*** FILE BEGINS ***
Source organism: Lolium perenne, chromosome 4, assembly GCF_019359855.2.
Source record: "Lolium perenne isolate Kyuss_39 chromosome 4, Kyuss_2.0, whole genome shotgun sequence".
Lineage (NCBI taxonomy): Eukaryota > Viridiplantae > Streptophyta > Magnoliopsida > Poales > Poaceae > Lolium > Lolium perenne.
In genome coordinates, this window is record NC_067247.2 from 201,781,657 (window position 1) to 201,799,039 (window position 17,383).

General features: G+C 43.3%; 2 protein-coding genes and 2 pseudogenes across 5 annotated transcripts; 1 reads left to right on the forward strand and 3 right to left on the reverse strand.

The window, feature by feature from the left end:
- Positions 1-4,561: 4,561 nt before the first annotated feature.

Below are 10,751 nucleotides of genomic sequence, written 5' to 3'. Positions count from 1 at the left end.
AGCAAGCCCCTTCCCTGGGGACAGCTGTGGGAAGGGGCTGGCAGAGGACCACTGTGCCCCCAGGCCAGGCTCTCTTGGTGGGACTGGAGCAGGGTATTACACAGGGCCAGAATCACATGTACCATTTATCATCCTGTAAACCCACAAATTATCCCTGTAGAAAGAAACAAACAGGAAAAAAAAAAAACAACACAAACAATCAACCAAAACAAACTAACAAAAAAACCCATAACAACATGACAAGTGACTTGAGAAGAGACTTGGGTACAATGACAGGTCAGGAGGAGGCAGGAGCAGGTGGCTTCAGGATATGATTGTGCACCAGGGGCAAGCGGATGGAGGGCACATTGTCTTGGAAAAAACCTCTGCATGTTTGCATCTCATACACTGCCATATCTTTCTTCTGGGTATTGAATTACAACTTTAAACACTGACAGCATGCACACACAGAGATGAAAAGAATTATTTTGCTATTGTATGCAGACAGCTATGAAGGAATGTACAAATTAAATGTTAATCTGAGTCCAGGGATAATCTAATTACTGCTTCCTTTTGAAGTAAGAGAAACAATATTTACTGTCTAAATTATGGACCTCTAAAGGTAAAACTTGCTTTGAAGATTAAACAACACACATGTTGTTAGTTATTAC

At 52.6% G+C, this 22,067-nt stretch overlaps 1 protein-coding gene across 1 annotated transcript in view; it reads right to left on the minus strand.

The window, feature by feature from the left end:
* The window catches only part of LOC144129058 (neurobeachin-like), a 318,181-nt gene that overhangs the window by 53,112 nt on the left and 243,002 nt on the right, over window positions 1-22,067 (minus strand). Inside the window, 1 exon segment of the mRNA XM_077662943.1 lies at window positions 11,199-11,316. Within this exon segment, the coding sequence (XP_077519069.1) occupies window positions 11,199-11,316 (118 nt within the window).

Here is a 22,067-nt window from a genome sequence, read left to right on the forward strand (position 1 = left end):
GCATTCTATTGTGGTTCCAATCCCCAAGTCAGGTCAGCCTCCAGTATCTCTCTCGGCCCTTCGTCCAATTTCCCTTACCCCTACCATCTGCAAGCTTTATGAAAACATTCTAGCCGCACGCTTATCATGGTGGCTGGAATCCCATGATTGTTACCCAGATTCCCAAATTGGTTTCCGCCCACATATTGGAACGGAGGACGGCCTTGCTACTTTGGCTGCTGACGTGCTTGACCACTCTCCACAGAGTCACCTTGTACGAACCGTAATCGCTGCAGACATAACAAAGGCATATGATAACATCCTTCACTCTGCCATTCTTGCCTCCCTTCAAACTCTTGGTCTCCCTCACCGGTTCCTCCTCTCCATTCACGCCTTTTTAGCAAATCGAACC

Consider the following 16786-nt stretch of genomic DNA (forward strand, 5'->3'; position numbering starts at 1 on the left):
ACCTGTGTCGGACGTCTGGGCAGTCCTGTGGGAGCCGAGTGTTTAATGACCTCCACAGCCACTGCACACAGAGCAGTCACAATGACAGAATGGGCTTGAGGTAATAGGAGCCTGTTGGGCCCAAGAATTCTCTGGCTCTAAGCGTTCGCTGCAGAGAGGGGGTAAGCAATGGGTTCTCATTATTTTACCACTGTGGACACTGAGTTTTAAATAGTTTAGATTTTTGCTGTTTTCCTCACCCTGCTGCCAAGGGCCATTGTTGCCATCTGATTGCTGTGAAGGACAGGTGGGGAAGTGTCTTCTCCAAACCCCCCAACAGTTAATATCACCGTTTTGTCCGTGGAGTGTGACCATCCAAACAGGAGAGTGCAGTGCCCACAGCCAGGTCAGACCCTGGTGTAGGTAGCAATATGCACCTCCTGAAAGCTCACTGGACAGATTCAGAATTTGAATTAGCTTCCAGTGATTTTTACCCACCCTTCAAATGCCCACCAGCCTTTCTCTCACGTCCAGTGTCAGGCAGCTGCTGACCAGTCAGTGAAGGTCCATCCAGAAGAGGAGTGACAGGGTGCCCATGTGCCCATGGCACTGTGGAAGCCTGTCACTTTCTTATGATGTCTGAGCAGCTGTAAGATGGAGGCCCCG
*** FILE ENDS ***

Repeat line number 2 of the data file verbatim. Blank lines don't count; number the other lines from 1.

Source record: "Lolium perenne isolate Kyuss_39 chromosome 4, Kyuss_2.0, whole genome shotgun sequence".